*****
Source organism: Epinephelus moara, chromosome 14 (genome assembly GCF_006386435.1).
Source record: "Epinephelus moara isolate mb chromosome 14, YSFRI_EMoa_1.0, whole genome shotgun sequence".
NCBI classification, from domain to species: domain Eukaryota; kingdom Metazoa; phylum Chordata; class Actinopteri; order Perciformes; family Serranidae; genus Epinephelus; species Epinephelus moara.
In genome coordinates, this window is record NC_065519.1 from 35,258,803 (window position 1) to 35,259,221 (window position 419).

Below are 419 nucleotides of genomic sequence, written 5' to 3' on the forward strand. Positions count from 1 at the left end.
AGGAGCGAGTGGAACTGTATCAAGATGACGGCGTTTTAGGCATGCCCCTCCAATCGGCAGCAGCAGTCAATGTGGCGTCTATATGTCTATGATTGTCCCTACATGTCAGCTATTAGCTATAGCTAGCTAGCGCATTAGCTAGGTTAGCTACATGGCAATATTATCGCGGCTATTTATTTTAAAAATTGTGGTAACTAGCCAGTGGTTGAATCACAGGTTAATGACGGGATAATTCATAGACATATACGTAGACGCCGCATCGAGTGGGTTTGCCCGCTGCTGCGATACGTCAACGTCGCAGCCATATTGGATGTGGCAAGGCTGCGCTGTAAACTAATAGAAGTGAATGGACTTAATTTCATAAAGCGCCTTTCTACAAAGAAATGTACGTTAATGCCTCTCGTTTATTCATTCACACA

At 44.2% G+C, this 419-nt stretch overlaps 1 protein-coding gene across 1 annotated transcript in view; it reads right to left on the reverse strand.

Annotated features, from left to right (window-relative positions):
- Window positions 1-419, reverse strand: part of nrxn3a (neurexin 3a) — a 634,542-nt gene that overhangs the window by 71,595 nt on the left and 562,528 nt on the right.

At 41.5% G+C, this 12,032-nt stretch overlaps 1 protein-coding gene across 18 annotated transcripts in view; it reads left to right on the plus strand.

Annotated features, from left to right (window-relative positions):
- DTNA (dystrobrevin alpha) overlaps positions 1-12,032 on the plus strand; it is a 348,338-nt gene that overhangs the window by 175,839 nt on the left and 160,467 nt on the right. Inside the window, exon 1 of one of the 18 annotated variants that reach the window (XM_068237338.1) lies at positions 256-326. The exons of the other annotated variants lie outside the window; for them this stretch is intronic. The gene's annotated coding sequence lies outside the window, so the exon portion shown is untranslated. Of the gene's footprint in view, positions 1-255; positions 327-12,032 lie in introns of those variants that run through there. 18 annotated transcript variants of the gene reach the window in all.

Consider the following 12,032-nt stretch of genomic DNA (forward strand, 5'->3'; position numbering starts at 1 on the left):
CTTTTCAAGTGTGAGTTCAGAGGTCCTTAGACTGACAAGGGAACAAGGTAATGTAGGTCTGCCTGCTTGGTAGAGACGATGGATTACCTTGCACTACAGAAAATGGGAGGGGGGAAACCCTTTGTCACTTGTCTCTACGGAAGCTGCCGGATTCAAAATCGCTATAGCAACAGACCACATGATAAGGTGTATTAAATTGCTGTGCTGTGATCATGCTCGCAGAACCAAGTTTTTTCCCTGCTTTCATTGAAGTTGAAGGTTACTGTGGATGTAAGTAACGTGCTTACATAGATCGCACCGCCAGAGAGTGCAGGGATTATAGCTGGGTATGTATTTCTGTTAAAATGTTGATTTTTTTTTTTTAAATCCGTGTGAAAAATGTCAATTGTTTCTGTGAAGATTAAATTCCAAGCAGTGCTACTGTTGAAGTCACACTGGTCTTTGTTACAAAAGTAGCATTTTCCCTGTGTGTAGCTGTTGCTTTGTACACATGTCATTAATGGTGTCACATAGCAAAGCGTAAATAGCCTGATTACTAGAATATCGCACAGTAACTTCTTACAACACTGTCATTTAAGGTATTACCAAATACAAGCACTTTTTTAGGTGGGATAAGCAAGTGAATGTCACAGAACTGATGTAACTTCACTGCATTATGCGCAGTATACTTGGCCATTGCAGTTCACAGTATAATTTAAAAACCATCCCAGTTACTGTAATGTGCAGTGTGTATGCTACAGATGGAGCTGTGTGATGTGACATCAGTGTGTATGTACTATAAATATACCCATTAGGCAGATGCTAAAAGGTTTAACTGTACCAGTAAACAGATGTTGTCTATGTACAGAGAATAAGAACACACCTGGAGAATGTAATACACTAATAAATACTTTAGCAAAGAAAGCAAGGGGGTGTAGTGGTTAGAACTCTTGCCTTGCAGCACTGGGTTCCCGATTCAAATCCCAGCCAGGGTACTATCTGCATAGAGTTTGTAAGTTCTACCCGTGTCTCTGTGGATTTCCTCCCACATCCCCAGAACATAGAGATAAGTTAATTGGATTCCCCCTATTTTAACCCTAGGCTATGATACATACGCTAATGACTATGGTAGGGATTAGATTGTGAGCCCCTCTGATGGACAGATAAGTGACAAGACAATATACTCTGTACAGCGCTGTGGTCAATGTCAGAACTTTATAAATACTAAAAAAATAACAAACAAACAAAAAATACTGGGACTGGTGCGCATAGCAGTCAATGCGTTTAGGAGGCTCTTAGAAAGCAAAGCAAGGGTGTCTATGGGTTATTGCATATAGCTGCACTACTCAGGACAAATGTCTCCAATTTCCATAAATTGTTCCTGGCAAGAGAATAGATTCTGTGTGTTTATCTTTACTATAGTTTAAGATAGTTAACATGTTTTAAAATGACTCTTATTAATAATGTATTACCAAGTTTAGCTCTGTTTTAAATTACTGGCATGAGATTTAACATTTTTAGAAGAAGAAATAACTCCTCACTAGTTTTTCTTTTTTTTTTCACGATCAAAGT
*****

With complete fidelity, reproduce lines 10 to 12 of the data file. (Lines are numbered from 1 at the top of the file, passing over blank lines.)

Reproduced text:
At 41.5% G+C, this 12,032-nt stretch overlaps 1 protein-coding gene across 18 annotated transcripts in view; it reads left to right on the plus strand.

Annotated features, from left to right (window-relative positions):
- DTNA (dystrobrevin alpha) overlaps positions 1-12,032 on the plus strand; it is a 348,338-nt gene that overhangs the window by 175,839 nt on the left and 160,467 nt on the right. Inside the window, exon 1 of one of the 18 annotated variants that reach the window (XM_068237338.1) lies at positions 256-326. The exons of the other annotated variants lie outside the window; for them this stretch is intronic. The gene's annotated coding sequence lies outside the window, so the exon portion shown is untranslated. Of the gene's footprint in view, positions 1-255; positions 327-12,032 lie in introns of those variants that run through there. 18 annotated transcript variants of the gene reach the window in all.